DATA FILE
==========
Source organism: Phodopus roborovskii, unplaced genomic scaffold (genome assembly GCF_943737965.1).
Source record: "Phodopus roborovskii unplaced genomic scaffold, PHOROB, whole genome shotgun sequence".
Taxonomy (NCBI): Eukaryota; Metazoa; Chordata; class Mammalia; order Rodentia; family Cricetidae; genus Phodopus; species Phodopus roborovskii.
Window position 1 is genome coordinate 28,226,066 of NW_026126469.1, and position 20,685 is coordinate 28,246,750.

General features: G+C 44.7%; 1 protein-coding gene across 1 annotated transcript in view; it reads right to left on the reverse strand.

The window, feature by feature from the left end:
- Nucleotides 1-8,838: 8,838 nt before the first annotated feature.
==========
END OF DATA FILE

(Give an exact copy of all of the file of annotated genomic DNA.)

Source organism: Phodopus roborovskii, unplaced genomic scaffold (genome assembly GCF_943737965.1).
Source record: "Phodopus roborovskii unplaced genomic scaffold, PHOROB, whole genome shotgun sequence".
Taxonomy (NCBI): Eukaryota; Metazoa; Chordata; class Mammalia; order Rodentia; family Cricetidae; genus Phodopus; species Phodopus roborovskii.
Window position 1 is genome coordinate 28,226,066 of NW_026126469.1, and position 20,685 is coordinate 28,246,750.

General features: G+C 44.7%; 1 protein-coding gene across 1 annotated transcript in view; it reads right to left on the reverse strand.

The window, feature by feature from the left end:
- Nucleotides 1-8,838: 8,838 nt before the first annotated feature.